UPDATE: Depending of the emotional context, another valid option could be "let themselves be part of the mob". The difference would be that the above option would be part of a calculated position to get something, while this last one relates to a situation were people is stressed, has pending issues ("I did not dare to attack the German soldiers so now that I am safe I will take revenge in collaborationists"), etc.

Of course, in a real situation I would expect a lot of differents POV; some individuals may act due to actual reasons (knows X became a colaborationist out of greed), others may just become part of the mob and imitate what they see and some others may just be avoiding to be blamed. Assuming a single purpose for a group of individuals is always tricky and due precaution is advised.

share|improve this answer
    
How about "[sided with Y], desperate to acquit their own guilt" ? – user7823 Jan 8 at 0:17
    
Depends of what you want to express. The OP means (to me) not as much "acquiting their guilt" as "avoiding the blame". If you want to acquit your guilt, you do something to repair your guilt (enlist for volunteer work, v.g.; attacking defenseless people does little to repair your fault). If what you want is that no one hurts you, you make a show of how righteous you are by attacking such a people and claiming that they are nothing like you and the only people to blame are "the ones who got caught"). – SJuan76 Jan 8 at 0:24
    
Of course, all of the above begins sliding into slippery territory because it depends on people being honest to themselves, which sometimes is quite a feat by itself. It may even be different between different cultural groups, with some cultures considering such actions as a way to effectively purge the blame.... – SJuan76 Jan 8 at 0:26
    
This is touching on the issue, but not really conveying the full weight of it. I would think that a good answer should somehow illuminate the moral dilemma faced by "decent" people when placed in this situation -- join the lynch mob or become one of those being lynched. – Hot Licks Jan 10 at 21:48

There's a simple one-word term for what you describe: conformism (synonym: peer pressure). However, I'm not sure how to insert "conformism" in your example sentence...

"The men, afraid of [X], shouted at the prisoners where the soldiers could see."

Here are some possibilities:

Afraid of being seen as subversives, the men shouted...

Afraid of being perceived as members of the opposition, the men shouted...

Fearing being labeled traitors, the men shouted...

Afraid of being perceived as disloyal (or unpatriotic), the men shouted...

To emphasize a fear of punishment, you could replace the verbs with punished, or something similar...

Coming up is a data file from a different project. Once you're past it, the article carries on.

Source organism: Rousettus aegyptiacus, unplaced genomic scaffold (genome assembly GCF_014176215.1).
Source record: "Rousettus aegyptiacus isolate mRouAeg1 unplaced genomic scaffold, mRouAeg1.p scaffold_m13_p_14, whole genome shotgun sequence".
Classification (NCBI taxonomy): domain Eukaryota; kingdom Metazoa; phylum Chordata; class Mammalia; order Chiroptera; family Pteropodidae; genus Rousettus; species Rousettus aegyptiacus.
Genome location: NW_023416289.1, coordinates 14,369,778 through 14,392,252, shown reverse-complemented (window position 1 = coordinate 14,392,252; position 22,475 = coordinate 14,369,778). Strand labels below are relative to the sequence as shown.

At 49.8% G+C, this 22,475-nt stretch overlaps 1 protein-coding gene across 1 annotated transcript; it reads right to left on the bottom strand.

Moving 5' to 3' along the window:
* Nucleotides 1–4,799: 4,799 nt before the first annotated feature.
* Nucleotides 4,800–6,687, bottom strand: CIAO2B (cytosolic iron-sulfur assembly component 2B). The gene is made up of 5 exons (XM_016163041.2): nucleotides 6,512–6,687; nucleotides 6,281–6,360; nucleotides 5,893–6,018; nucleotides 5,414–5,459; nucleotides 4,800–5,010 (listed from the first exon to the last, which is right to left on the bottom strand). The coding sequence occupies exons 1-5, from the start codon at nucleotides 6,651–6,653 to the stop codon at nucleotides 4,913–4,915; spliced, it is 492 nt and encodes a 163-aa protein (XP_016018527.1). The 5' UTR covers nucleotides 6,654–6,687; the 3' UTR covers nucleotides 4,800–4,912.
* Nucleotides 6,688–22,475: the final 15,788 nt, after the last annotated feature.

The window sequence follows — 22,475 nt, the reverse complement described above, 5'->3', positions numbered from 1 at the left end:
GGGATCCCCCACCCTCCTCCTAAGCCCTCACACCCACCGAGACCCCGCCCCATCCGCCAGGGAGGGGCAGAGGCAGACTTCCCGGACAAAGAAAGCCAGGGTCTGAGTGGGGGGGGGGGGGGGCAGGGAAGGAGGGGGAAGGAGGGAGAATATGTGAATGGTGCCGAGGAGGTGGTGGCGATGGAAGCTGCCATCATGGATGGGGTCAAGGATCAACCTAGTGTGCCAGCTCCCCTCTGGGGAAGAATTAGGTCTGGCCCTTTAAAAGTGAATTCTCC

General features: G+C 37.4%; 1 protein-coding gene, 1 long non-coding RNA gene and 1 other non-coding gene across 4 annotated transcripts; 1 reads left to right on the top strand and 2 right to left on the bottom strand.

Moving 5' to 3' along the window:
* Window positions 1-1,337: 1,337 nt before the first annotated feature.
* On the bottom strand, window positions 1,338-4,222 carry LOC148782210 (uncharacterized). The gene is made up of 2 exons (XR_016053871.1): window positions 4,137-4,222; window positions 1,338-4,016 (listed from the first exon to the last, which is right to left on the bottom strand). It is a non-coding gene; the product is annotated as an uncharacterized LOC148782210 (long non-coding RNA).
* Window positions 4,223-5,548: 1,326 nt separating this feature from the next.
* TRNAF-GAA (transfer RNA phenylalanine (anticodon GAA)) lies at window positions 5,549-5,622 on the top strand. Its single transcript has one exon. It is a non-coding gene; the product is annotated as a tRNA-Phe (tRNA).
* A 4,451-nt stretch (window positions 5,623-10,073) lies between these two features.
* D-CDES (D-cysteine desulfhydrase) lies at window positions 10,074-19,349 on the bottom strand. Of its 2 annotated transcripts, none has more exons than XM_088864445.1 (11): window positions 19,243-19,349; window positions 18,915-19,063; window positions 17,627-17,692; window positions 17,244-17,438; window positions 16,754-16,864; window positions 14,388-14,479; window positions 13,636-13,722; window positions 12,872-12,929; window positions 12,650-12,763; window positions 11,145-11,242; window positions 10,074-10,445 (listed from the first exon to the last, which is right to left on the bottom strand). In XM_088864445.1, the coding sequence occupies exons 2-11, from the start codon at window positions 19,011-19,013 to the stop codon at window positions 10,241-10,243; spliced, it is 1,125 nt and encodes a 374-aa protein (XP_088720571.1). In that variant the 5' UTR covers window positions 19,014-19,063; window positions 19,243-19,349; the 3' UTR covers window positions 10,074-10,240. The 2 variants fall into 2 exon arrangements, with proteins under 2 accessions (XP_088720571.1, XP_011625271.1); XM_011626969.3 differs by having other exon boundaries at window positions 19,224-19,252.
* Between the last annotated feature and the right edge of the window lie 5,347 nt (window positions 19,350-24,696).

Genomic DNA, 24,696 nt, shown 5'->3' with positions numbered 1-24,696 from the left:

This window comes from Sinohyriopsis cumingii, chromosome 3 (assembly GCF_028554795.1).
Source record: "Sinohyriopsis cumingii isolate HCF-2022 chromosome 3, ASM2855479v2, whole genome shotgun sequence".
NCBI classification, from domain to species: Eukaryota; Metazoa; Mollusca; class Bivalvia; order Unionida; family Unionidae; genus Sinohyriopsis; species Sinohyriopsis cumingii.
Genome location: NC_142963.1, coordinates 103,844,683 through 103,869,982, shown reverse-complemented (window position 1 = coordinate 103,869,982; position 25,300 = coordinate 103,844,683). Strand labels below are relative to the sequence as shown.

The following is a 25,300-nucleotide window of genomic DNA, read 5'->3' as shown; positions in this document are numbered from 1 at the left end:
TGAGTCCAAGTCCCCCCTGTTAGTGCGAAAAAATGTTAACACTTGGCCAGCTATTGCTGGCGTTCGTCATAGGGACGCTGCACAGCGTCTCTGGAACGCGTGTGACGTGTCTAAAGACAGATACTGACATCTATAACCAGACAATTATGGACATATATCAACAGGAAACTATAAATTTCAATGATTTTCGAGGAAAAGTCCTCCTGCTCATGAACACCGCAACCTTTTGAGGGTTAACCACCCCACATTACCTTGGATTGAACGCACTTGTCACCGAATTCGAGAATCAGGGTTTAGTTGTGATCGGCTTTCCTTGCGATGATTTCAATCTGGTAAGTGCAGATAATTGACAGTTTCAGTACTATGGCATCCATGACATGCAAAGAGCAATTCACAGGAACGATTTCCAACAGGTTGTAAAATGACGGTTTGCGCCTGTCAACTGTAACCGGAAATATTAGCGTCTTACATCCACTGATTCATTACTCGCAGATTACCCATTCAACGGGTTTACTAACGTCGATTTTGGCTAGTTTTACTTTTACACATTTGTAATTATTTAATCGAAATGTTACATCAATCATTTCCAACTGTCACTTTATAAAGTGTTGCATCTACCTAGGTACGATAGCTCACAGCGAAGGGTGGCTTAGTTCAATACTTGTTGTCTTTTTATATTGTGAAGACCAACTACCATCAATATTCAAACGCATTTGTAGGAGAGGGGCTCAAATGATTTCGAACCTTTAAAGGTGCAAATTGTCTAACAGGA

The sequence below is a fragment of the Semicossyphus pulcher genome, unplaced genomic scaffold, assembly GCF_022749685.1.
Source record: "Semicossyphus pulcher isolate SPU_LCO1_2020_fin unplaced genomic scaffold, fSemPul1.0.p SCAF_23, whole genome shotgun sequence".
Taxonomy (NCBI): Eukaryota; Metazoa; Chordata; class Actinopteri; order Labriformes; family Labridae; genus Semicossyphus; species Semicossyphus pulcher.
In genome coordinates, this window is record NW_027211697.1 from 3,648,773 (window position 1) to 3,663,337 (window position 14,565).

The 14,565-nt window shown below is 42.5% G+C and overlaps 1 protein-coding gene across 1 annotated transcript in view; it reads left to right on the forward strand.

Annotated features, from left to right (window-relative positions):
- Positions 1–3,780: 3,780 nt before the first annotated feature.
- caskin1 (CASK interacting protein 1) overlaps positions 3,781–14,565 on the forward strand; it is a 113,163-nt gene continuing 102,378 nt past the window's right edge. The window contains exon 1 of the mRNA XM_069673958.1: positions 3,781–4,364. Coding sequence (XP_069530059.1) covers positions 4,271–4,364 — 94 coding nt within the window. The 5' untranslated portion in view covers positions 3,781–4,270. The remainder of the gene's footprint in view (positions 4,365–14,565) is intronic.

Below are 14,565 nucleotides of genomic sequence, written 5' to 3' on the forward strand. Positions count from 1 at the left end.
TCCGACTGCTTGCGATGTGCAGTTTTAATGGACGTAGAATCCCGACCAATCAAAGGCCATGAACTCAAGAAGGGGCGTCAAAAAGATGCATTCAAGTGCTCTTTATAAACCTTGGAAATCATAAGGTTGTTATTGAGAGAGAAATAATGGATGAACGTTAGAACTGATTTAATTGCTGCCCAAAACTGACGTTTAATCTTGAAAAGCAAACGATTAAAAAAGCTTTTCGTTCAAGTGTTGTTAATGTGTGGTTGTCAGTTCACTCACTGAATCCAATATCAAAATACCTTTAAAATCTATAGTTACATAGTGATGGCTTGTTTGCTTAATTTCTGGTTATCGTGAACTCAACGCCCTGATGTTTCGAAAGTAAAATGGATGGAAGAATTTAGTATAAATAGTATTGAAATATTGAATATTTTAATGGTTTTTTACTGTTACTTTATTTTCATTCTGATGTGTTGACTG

Afraid of being punished as traitors...

Afraid of being ostracized or worse...

share|improve this answer

The men, afraid of being indicted, shouted at the prisoners where the soldiers could see.


Cambridge Dictionaries Online
indict

(BrEng) If a ​law ​court or a ​grand ​jury indicts someone, it ​accuses them ​officially of a ​crime:
He was indicted on ​charges of ​fraud

(AmEng) to ​accuse someone ​officially of a ​crime:
Five ​people were indicted on ​charges of robbery.

share|improve this answer
    
Indictment usually comes after arrest (or sometimes without detention when crime is not serious) but certainly after investigation of suspects. You can't indict people before any investigation is conducted and concluded by the police or prosecutors and the word doesn't seem to fit in the context. "Arrested" would fit better than "indicted" I think. – Rathony Jan 10 at 12:11
    
@Rathony but if there was an investigation then several suspects could be indicited. If the men screaming at the prisoners are aware that the authorities are performing a "witch hunt", they would not want to be on that list. But I might be wrong on this issue. – Mari-Lou A Jan 10 at 12:23
    
The way I understand from the context is those people (shouting) are afraid of being arrested for the same reason as those prisoners (already arrested) because they supported the same cause. I just upvoted Jim's answer and I think he nailed it. I thought about posting "being arrested for conspiracy" as an answer, but it could not be better than the two answers by Marv Mills and Benjamin. You are not wrong, but the word is a bit stretched. It's up to you. :-) – Rathony Jan 10 at 12:29

A one-word synonym of "tarred with the same brush" or "guilt by association" proposed by @BenjaminHarman is stigmatized.

Definition: to describe or regard something, such as a characteristic or group of people, in a unfairly way that shows strong disapproval.

Example: People should not be stigmatized on the ​basis of ​race

share|improve this answer

Your Answer

 
discard

By posting your answer, you agree to the privacy policy and terms of service.

Not the answer you're looking for? Browse other questions tagged or ask your own question.